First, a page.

Thirlmere-born and raised triathlete Michellie Jones has a shiny gold medal from Rio to add to her trophy cabinet.
Ms Jones, 47, was a guide for Paralympic athlete Katie Kelly and the pair crossed the finish line first after competing in the triathlon event.
“I already have a silver medal from the Sydney Games but to race in the Paralympics and to help someone else achieve their dream has been a highlight of my career,” Ms Jones said.
Ms Kelly, 41, has Usher syndrome, a degenerative condition that causes vision and hearing loss.
“For Katie to have won gold was unbelievable because see was categorised with Usher syndrome less than 16 months before Rio,” Ms Jones said.
“The victory was very special for her because it was the first time she competed in the Paralympics and now she is part of history.”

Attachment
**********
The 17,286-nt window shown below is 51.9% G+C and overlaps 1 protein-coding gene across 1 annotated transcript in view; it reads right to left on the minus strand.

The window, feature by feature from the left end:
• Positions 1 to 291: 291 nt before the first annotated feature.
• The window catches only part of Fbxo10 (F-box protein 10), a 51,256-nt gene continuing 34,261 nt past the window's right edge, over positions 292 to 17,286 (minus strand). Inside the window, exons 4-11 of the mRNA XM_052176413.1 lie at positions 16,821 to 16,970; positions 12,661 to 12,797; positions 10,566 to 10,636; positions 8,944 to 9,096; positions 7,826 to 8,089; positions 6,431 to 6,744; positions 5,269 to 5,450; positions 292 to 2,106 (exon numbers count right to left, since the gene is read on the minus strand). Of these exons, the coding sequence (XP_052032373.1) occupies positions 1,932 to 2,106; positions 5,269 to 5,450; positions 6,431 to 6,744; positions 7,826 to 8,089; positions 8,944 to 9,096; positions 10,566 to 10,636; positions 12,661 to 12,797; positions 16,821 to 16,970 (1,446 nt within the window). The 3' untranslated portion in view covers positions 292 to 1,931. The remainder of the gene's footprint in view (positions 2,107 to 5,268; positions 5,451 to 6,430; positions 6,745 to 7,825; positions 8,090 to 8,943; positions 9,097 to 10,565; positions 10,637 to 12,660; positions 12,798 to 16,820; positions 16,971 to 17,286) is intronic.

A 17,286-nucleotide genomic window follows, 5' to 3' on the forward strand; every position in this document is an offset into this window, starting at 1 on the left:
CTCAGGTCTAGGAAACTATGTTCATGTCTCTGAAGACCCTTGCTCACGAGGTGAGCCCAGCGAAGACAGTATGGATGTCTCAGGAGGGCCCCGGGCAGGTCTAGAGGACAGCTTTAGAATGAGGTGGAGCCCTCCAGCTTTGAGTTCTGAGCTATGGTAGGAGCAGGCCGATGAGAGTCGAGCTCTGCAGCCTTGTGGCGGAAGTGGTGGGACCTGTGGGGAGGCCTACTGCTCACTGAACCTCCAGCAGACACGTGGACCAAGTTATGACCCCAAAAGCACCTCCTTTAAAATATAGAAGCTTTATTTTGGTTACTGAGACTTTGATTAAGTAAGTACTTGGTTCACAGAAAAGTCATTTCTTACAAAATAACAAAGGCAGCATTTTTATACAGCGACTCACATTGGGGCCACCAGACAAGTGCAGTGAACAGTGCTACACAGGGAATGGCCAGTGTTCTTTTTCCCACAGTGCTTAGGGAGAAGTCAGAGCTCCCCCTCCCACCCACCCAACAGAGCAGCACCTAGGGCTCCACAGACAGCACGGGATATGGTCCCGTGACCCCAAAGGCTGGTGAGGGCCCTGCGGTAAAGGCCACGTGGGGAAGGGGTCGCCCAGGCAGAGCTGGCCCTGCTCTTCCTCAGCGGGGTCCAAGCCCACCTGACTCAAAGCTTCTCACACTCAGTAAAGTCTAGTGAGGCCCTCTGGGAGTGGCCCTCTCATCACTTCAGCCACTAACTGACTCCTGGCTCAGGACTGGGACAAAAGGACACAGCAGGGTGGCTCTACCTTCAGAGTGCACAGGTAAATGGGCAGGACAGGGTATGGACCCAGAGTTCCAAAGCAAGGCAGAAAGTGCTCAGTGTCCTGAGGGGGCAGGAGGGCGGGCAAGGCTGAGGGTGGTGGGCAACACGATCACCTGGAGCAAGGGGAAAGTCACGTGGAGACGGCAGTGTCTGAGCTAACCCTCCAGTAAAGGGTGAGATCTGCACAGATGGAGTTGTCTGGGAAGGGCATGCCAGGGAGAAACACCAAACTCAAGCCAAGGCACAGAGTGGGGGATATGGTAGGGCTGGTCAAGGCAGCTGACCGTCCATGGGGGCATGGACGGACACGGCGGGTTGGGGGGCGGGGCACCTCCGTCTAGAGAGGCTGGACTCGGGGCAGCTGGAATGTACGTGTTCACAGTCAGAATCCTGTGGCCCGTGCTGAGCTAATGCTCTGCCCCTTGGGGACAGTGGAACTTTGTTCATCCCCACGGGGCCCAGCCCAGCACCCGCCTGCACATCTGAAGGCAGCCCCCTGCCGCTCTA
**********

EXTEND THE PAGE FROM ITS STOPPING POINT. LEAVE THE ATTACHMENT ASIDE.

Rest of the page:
During races, Ms Jones is tethered to Ms Kelly and talks her through the obstacles.
“Triathlon isn’t an easy sport especially when you throw in a disability – Katie inspires me,” she said.
“As a guide I am Katie’s eyes and ears – I help her swim straight, I tell her when to put her feet on the pedals, when to transition from the water to bike to running or when to push harder.
“I have to be in great shape, better than the athlete because a guide can never distract them from their race. Being a guide is my way of giving back to the sport which has given so much to me.
“Katie and I have a close relationship. We can get cranky and frustrated but we respect each other.”
Ms Jones trains in San Diego, America and Ms Kelly trains in Canberra. The pair train together a few weeks before a competition to fine tune their race and rhythm.
“We come together when we are both at our optimum fitness levels and get our communication down pat.”
Ms Jones has lived in America since 1991 and still has fond memories of growing up in Wollondilly.
“My Picton High School coach was the one who encouraged me to pursue triathlons and it is thanks to him that I had such a great career.”